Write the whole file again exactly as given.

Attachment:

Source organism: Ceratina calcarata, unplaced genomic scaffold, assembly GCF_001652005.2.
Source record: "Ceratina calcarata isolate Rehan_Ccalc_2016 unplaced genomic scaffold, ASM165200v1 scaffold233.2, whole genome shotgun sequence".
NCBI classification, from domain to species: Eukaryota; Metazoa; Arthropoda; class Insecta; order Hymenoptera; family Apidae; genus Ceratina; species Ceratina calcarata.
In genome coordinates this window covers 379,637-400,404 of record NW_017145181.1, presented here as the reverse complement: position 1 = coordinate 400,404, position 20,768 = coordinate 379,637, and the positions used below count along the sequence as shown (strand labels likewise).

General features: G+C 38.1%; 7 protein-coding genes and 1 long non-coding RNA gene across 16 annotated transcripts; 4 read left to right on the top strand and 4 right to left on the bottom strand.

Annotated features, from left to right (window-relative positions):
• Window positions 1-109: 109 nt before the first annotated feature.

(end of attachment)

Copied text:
Source organism: Ceratina calcarata, unplaced genomic scaffold, assembly GCF_001652005.2.
Source record: "Ceratina calcarata isolate Rehan_Ccalc_2016 unplaced genomic scaffold, ASM165200v1 scaffold233.2, whole genome shotgun sequence".
NCBI classification, from domain to species: Eukaryota; Metazoa; Arthropoda; class Insecta; order Hymenoptera; family Apidae; genus Ceratina; species Ceratina calcarata.
In genome coordinates this window covers 379,637-400,404 of record NW_017145181.1, presented here as the reverse complement: position 1 = coordinate 400,404, position 20,768 = coordinate 379,637, and the positions used below count along the sequence as shown (strand labels likewise).

General features: G+C 38.1%; 7 protein-coding genes and 1 long non-coding RNA gene across 16 annotated transcripts; 4 read left to right on the top strand and 4 right to left on the bottom strand.

Annotated features, from left to right (window-relative positions):
• Window positions 1-109: 109 nt before the first annotated feature.